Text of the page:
Rotten Tomatoes Scores Don’t Impact Box Office, Study Finds

Baywatch
Courtesy of Paramount Pictures

A new study issued Monday debunks some of the mounting concerns that the scoring system Rotten Tomatoes publishes analyzing movie-critics reactions is hurting box-office performance.

Yves Bergquist, director of the Data & Analytics Project at USC’s Entertainment Technology Center, analyzed film data going back to 2000 and came to a conclusion quite counter to the conventional wisdom gaining steam in Hollywood: “Rotten Tomatoes scores have never played a very big role in driving box office performance, either positively or negatively,” he wrote in a blog post published on Medium.

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What’s more, his analysis of 2017 alone found that there is no positive or negative correlation between Rotten Tomatoes scores and box office. Bergquist found the same held true when looking at just the summer 2017 season alone, which was a rough one for the studios, and when looking strictly at opening-weekend box office.

Contrary to the notion that critics are too hard on blockbuster films, Bergquist discovered that critics have actually been kinder to movies grossing more than $300 million worldwide:  the median Rotten Tomatoes Score has gone up to 77.5 in 2017, several points higher than it’s been going back to the previous high of 73 in 2013.

As for the notion that critics are souring fans on films, Berquist’s analysis of the audience’s own Rotten Tomatoes scores found them in lockstep. “There’s virtually no difference between critics’ scores and audiences’ scores, and the more successful the film is at the box office, the smaller the difference,” wrote Bergquist. “Which means that audiences are becoming experts at smelling a ‘bad’ movie and staying away.”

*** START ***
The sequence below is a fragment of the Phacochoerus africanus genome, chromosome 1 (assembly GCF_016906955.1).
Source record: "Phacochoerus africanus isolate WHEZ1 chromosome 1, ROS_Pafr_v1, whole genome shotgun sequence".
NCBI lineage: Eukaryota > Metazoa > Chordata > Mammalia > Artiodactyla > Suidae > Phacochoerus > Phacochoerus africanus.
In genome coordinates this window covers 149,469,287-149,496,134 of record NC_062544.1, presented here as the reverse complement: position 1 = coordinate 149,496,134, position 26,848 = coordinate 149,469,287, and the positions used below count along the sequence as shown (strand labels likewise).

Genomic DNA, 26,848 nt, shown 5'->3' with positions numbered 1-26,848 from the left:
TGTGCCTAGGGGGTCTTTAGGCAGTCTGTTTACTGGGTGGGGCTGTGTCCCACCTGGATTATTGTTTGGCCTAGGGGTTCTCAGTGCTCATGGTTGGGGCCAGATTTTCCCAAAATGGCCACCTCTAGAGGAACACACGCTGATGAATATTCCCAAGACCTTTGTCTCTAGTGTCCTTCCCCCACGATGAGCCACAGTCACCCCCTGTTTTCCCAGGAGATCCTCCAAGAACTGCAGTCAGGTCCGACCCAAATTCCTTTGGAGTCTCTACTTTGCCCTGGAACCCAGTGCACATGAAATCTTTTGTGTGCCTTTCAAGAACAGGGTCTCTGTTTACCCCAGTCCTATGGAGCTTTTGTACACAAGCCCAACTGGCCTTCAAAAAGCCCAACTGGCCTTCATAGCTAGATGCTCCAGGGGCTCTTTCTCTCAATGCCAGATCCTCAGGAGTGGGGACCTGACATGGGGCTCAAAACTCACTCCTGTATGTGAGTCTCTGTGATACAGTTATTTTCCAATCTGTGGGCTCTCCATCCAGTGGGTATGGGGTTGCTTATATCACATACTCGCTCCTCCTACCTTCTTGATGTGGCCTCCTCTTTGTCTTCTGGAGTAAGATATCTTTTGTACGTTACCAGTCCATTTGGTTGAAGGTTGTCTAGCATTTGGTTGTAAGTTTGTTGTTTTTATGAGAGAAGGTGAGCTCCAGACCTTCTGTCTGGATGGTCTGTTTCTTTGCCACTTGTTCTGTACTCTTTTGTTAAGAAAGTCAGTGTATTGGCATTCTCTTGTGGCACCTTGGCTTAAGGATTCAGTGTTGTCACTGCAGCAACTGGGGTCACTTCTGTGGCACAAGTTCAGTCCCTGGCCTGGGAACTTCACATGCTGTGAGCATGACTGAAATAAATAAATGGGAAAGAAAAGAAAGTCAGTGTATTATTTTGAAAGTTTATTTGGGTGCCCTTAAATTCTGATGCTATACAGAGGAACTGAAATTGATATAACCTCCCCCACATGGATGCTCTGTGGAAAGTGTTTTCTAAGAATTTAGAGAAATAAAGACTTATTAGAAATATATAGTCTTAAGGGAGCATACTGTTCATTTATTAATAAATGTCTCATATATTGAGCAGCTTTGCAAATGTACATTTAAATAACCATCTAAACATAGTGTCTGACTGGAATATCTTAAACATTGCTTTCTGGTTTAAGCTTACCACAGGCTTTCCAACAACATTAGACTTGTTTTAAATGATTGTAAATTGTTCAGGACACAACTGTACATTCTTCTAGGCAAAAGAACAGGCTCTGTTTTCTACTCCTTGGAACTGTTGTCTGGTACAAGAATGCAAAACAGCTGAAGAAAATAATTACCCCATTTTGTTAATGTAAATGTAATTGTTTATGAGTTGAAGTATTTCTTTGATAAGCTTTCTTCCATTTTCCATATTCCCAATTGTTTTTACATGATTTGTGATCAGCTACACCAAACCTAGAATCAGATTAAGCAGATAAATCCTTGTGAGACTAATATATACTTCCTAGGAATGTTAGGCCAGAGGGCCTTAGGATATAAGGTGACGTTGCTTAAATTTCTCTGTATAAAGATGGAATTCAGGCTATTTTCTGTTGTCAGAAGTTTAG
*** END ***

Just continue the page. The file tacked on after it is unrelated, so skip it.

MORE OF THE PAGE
Bergquist’s analysis also goes on to demolish other myths that studios may also find distressing with regard to whether the expense of CGI and other investments in production budgets are a reliable guarantor of box office success. Quite the opposite, it turns out.

“This means that, as financial exposure rises, so does financial risk,” he wrote. “This is not good (for a long time it was the opposite), and is a substantial reason why Wall Street has been so tough on entertainment stocks lately.”

The role of Rotten Tomatoes in box-office performance intensified over the summer as titles from “Baywatch” to “The Emoji Movie” saw their varying fortunes hotly debated.

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  1. MM says:

    This is preposterous. I always look at Rotten Tomatoes and it always influences what I will see in a theater.

    There are so many people like that. Of course it affects it. Who did this “Study” because it’s obviously wrong & not true at all.